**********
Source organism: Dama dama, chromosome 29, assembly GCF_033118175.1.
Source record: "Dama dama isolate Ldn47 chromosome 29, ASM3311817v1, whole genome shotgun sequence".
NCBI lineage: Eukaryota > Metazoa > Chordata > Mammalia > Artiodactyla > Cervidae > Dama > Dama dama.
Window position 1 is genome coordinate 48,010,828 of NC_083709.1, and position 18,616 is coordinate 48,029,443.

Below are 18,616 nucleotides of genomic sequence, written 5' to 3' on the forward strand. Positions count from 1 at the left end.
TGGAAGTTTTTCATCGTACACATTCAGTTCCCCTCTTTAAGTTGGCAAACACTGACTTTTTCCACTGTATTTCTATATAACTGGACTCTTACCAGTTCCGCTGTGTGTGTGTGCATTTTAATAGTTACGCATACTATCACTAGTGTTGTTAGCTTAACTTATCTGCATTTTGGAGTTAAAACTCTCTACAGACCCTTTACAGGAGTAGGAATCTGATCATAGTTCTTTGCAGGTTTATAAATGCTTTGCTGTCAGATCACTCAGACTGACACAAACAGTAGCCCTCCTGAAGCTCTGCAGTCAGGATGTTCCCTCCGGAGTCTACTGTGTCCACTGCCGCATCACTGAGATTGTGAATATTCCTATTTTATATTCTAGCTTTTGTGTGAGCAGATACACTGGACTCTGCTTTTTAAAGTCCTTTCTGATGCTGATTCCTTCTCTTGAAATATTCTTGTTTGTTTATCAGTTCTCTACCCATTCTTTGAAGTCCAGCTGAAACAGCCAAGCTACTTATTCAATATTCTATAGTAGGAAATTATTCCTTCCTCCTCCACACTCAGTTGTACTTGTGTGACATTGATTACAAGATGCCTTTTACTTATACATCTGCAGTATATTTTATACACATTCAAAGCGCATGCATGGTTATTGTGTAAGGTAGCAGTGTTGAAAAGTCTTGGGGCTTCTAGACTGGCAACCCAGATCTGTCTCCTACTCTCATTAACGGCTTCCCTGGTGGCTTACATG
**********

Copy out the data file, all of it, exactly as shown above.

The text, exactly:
Source organism: Dama dama, chromosome 29, assembly GCF_033118175.1.
Source record: "Dama dama isolate Ldn47 chromosome 29, ASM3311817v1, whole genome shotgun sequence".
NCBI lineage: Eukaryota > Metazoa > Chordata > Mammalia > Artiodactyla > Cervidae > Dama > Dama dama.
Window position 1 is genome coordinate 48,010,828 of NC_083709.1, and position 18,616 is coordinate 48,029,443.

Below are 18,616 nucleotides of genomic sequence, written 5' to 3' on the forward strand. Positions count from 1 at the left end.
TGGAAGTTTTTCATCGTACACATTCAGTTCCCCTCTTTAAGTTGGCAAACACTGACTTTTTCCACTGTATTTCTATATAACTGGACTCTTACCAGTTCCGCTGTGTGTGTGTGCATTTTAATAGTTACGCATACTATCACTAGTGTTGTTAGCTTAACTTATCTGCATTTTGGAGTTAAAACTCTCTACAGACCCTTTACAGGAGTAGGAATCTGATCATAGTTCTTTGCAGGTTTATAAATGCTTTGCTGTCAGATCACTCAGACTGACACAAACAGTAGCCCTCCTGAAGCTCTGCAGTCAGGATGTTCCCTCCGGAGTCTACTGTGTCCACTGCCGCATCACTGAGATTGTGAATATTCCTATTTTATATTCTAGCTTTTGTGTGAGCAGATACACTGGACTCTGCTTTTTAAAGTCCTTTCTGATGCTGATTCCTTCTCTTGAAATATTCTTGTTTGTTTATCAGTTCTCTACCCATTCTTTGAAGTCCAGCTGAAACAGCCAAGCTACTTATTCAATATTCTATAGTAGGAAATTATTCCTTCCTCCTCCACACTCAGTTGTACTTGTGTGACATTGATTACAAGATGCCTTTTACTTATACATCTGCAGTATATTTTATACACATTCAAAGCGCATGCATGGTTATTGTGTAAGGTAGCAGTGTTGAAAAGTCTTGGGGCTTCTAGACTGGCAACCCAGATCTGTCTCCTACTCTCATTAACGGCTTCCCTGGTGGCTTACATG